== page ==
What that means is that the internet is changing reading in much the same way that it’s changing writing. A book is no longer just what’s between two cardboard covers. The best example of this must be Harry Potter. JK Rowling famously releases new details about her wizarding world all the time, starting with answers to fan questions and building up into the extended universe stuff on Pottermore. These revelations range from details about the characters themselves (Dumbledore’s gay) to background information about the world, but they’re all things you wouldn’t know from reading the books themselves. Where once you would have had to fill in those details yourself, if you wanted them, now you can get them straight from the horse’s mouth.

I don’t think that’s a good or a bad thing, necessarily. I think there are things about it that are either good or bad depending on your point of view. I imagine that, for every Harry Potter fan who’s thrilled to learn something new about their favourite series, there’s always another one who’s disappointed to be “wrong” about something. (I actually used to ship Dumbledore and Professor McGonagall!)

But are they wrong? The “death of the author” argument is that, once an author releases their work into the wild, it’s up to the reader to interpret it. They can’t influence you – either directly, by saying “this means that”, or indirectly, just by having existed as a person with beliefs during a time period. I’ve always liked the idea that it’s actually the reader who does half the work, bringing their unique values and experiences to the text in order to create a reading of it that’s unique to them. So, while the geeky fangirl in me wants to keep picking up these little breadcrumbs of information that authors drop, I wonder what it means for reading. The pushy fellow fan who keeps telling you that your understanding of the text is wrong is out of line, even if they happen to be the author. Anything they needed you to understand should have been clear in the text already – anything open to interpretation is open to interpretation by anyone.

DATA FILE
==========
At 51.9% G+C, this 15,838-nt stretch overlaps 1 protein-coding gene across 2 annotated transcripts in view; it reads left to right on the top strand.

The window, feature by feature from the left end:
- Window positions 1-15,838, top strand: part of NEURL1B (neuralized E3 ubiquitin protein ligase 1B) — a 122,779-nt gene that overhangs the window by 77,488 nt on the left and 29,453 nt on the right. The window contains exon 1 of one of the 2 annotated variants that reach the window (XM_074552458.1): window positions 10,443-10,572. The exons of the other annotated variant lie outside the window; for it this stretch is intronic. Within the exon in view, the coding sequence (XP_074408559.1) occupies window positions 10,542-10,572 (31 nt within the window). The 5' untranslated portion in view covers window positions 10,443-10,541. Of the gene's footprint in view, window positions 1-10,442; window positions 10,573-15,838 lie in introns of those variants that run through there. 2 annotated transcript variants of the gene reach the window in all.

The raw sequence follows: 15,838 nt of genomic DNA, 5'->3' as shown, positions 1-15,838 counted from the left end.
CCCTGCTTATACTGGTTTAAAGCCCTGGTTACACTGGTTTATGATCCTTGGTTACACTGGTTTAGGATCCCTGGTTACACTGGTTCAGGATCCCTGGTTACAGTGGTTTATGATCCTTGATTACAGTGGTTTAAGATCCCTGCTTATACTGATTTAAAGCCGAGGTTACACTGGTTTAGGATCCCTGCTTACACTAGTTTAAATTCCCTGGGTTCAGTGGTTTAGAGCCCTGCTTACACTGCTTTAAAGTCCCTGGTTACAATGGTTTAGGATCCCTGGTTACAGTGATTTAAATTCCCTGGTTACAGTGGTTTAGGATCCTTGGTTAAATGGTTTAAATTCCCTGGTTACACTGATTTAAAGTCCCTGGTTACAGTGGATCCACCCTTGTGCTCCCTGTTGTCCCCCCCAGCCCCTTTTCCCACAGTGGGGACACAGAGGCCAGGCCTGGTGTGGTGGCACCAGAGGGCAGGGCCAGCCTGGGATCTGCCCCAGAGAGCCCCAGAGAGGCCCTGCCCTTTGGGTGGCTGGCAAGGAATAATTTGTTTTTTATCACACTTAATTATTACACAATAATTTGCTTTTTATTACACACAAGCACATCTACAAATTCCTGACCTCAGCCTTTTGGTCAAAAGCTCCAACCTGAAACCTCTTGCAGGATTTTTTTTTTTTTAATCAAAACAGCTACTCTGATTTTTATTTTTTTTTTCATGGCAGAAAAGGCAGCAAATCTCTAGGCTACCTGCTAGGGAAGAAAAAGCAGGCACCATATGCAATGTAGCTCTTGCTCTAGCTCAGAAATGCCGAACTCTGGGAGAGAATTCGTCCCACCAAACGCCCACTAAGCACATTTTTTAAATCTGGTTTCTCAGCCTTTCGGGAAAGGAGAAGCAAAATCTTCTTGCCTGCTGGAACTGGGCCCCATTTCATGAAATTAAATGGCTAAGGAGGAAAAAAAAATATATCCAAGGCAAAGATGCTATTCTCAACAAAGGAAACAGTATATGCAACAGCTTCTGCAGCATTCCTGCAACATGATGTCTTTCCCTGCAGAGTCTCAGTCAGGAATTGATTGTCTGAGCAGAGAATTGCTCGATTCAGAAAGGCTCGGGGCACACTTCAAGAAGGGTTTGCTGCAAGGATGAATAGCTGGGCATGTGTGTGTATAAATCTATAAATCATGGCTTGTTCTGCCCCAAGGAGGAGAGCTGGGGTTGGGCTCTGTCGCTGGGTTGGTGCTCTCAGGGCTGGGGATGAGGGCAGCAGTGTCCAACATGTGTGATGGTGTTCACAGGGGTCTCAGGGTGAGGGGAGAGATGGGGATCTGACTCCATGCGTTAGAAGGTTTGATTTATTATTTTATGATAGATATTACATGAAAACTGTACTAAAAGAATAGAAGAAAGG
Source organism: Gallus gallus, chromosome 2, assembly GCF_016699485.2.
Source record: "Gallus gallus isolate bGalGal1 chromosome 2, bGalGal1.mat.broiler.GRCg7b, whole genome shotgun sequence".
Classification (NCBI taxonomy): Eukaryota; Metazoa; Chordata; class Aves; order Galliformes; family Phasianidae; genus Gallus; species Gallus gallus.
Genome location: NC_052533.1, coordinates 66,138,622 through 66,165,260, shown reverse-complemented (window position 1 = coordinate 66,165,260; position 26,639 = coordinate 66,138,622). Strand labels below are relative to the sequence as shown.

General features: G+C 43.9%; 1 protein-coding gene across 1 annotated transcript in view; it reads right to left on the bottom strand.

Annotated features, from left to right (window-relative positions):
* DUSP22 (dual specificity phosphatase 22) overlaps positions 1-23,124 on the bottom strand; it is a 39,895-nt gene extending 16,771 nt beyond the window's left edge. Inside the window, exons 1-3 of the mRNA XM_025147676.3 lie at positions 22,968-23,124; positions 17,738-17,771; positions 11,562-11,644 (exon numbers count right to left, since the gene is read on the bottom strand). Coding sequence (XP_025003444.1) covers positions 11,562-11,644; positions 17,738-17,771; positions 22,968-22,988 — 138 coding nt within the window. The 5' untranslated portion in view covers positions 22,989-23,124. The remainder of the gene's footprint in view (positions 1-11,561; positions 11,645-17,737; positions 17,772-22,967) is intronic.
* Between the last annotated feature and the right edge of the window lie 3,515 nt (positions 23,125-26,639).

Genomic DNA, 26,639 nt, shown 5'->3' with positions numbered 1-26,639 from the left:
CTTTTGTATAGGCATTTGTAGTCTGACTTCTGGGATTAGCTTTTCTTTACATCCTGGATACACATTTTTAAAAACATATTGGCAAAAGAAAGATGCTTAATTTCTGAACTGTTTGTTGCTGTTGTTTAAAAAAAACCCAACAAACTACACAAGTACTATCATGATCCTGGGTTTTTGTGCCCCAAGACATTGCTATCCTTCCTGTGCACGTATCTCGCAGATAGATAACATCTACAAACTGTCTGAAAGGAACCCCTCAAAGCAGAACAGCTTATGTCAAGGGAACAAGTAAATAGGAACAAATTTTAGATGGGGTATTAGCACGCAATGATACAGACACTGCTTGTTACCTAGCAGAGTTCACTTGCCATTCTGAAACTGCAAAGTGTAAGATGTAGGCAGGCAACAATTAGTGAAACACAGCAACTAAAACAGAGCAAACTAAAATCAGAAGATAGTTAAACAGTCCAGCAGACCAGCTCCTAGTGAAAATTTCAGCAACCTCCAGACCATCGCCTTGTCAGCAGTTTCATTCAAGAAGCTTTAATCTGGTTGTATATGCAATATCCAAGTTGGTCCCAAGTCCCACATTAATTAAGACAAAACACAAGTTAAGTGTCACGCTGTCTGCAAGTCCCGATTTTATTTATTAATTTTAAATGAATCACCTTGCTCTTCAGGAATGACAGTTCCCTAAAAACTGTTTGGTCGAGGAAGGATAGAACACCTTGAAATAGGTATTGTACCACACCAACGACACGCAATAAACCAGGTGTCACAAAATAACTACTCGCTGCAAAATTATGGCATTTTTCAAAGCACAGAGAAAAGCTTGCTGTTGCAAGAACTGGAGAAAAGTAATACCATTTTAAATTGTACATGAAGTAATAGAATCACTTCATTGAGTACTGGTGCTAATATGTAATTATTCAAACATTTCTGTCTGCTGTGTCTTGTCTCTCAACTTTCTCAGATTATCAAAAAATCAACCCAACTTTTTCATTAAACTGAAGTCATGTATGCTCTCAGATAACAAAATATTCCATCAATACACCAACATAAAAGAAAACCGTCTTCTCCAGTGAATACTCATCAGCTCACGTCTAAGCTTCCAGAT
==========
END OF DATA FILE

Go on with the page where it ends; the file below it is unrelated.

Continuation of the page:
I can think of one really good reason why authorial will shouldn’t be absolute, and her name is EL James. I’ve seen passages from 50 Shades compared directly with definitions of rape and pamphlets about abuse and come out looking pretty gross. I read it as a story about a terrible relationship between a naïve young woman and a manipulative monster. Other people – including EL James – see it as a passionate love story. And that’s okay, at least on a “relationship between the text and the individual reader” level (I think a lot of harm has been done by the way it’s marketed, but other people have covered that way better than I could). The problem is that James’ sense of ownership over the text, of a right to control the way others interpret it, is so strong that she feels justified in attacking rape survivors who question her about it. No one really expects her to apologise profusely and donate her vast and growing fortune to a domestic violence charity, but quietly accepting the right of the reader to interpret the text based on what’s in it and their own worldview, without reference to the author’s intentions, is also an option.

This picture of a fort built out of donated copies of 50 Shades in a charity shop is only tangentially related but I am very fond of it. source

This picture of a fort built out of donated copies of 50 Shades in a charity shop is only tangentially related but I am very fond of it. source

Of course, Rowling and James (whom I would not lump together in many contexts!) can get away with doing pretty much whatever they want. Down at the shallower end of the popularity pool, authors who can’t let go are harming themselves as much as readers by responding angrily to reviews of their work. Sometimes they just bash the reviewers, but often they’re “correcting” misinterpretations. I’m not here to tell other people how to live (although, you know, I strongly suggest not doing that) but again, this sort of thing seems to miss what’s beautiful about reading as a medium: the opportunity to bend a story around yourself as a reader, even if you find things in it you don’t like while doing so. (You can all remind me of this when I’m devastated by a negative review of Venetian Masks, I guess!)